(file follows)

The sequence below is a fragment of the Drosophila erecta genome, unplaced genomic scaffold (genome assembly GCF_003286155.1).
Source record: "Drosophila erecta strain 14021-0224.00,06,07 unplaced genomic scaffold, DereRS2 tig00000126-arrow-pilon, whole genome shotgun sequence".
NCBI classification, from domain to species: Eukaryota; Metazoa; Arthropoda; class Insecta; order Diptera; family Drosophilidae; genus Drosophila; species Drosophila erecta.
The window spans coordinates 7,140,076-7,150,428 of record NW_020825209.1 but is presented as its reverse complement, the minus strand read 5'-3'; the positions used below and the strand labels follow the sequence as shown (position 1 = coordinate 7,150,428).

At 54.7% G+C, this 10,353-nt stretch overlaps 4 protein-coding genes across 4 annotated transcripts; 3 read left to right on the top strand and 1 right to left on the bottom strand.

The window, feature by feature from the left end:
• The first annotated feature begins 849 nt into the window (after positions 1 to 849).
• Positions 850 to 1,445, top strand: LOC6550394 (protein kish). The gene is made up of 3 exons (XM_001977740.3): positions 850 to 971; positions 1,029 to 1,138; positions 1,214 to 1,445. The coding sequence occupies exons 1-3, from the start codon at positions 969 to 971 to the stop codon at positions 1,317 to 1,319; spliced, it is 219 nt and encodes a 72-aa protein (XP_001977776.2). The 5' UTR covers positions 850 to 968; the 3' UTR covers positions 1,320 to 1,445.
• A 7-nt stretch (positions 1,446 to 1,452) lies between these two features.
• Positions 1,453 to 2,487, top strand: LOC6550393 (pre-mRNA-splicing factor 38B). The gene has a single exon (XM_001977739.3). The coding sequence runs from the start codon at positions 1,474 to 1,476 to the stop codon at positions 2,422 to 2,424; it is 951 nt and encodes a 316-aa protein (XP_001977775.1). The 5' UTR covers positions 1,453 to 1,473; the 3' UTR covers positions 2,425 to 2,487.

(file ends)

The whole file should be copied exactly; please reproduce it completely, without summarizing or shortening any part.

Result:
The sequence below is a fragment of the Drosophila erecta genome, unplaced genomic scaffold (genome assembly GCF_003286155.1).
Source record: "Drosophila erecta strain 14021-0224.00,06,07 unplaced genomic scaffold, DereRS2 tig00000126-arrow-pilon, whole genome shotgun sequence".
NCBI classification, from domain to species: Eukaryota; Metazoa; Arthropoda; class Insecta; order Diptera; family Drosophilidae; genus Drosophila; species Drosophila erecta.
The window spans coordinates 7,140,076-7,150,428 of record NW_020825209.1 but is presented as its reverse complement, the minus strand read 5'-3'; the positions used below and the strand labels follow the sequence as shown (position 1 = coordinate 7,150,428).

At 54.7% G+C, this 10,353-nt stretch overlaps 4 protein-coding genes across 4 annotated transcripts; 3 read left to right on the top strand and 1 right to left on the bottom strand.

The window, feature by feature from the left end:
• The first annotated feature begins 849 nt into the window (after positions 1 to 849).
• Positions 850 to 1,445, top strand: LOC6550394 (protein kish). The gene is made up of 3 exons (XM_001977740.3): positions 850 to 971; positions 1,029 to 1,138; positions 1,214 to 1,445. The coding sequence occupies exons 1-3, from the start codon at positions 969 to 971 to the stop codon at positions 1,317 to 1,319; spliced, it is 219 nt and encodes a 72-aa protein (XP_001977776.2). The 5' UTR covers positions 850 to 968; the 3' UTR covers positions 1,320 to 1,445.
• A 7-nt stretch (positions 1,446 to 1,452) lies between these two features.
• Positions 1,453 to 2,487, top strand: LOC6550393 (pre-mRNA-splicing factor 38B). The gene has a single exon (XM_001977739.3). The coding sequence runs from the start codon at positions 1,474 to 1,476 to the stop codon at positions 2,422 to 2,424; it is 951 nt and encodes a 316-aa protein (XP_001977775.1). The 5' UTR covers positions 1,453 to 1,473; the 3' UTR covers positions 2,425 to 2,487.